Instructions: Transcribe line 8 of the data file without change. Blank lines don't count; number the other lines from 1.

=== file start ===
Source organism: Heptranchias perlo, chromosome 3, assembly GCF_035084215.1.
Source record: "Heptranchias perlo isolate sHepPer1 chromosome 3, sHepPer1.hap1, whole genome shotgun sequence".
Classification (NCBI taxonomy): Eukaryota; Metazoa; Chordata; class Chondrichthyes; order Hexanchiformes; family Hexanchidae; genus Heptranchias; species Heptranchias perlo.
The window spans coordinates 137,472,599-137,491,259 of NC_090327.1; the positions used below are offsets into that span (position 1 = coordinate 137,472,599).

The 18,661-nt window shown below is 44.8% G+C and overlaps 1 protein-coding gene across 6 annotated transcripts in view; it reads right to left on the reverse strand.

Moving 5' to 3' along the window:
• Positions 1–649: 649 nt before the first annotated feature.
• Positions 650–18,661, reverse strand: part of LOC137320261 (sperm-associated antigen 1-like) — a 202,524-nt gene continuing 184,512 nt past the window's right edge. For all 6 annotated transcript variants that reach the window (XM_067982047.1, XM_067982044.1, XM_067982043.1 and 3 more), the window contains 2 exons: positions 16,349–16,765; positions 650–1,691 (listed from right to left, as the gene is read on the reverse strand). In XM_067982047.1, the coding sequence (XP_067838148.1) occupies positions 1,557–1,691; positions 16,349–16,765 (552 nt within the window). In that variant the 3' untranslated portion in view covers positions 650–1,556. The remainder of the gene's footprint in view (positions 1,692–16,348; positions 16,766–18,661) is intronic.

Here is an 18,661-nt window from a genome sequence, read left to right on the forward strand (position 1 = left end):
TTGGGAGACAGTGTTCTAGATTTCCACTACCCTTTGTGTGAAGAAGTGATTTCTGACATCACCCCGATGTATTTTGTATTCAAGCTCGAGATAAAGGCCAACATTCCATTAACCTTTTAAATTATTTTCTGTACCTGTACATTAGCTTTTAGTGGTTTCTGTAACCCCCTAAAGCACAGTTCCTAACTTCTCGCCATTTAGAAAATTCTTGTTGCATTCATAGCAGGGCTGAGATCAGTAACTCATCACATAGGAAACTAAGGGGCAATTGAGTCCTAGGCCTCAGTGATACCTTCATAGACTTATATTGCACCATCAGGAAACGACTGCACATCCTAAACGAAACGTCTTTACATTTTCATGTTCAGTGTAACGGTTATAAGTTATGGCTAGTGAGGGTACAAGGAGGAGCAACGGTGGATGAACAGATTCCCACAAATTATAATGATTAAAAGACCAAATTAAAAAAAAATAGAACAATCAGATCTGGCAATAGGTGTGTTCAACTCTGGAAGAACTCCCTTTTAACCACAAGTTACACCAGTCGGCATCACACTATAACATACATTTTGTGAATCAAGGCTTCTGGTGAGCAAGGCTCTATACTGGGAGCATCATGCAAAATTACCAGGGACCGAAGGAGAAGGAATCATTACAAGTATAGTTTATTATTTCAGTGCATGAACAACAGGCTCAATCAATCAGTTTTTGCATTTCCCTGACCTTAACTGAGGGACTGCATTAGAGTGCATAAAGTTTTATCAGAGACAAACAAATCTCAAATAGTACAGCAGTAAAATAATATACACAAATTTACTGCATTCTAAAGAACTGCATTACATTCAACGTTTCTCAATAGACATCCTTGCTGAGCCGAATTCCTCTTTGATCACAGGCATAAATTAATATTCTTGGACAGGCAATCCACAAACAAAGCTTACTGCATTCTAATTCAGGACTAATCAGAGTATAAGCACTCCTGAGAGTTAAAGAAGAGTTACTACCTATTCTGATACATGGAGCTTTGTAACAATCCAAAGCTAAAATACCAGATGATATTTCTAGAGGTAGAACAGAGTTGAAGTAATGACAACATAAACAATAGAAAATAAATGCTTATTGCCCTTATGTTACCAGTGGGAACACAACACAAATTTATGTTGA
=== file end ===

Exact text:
• Positions 650–18,661, reverse strand: part of LOC137320261 (sperm-associated antigen 1-like) — a 202,524-nt gene continuing 184,512 nt past the window's right edge. For all 6 annotated transcript variants that reach the window (XM_067982047.1, XM_067982044.1, XM_067982043.1 and 3 more), the window contains 2 exons: positions 16,349–16,765; positions 650–1,691 (listed from right to left, as the gene is read on the reverse strand). In XM_067982047.1, the coding sequence (XP_067838148.1) occupies positions 1,557–1,691; positions 16,349–16,765 (552 nt within the window). In that variant the 3' untranslated portion in view covers positions 650–1,556. The remainder of the gene's footprint in view (positions 1,692–16,348; positions 16,766–18,661) is intronic.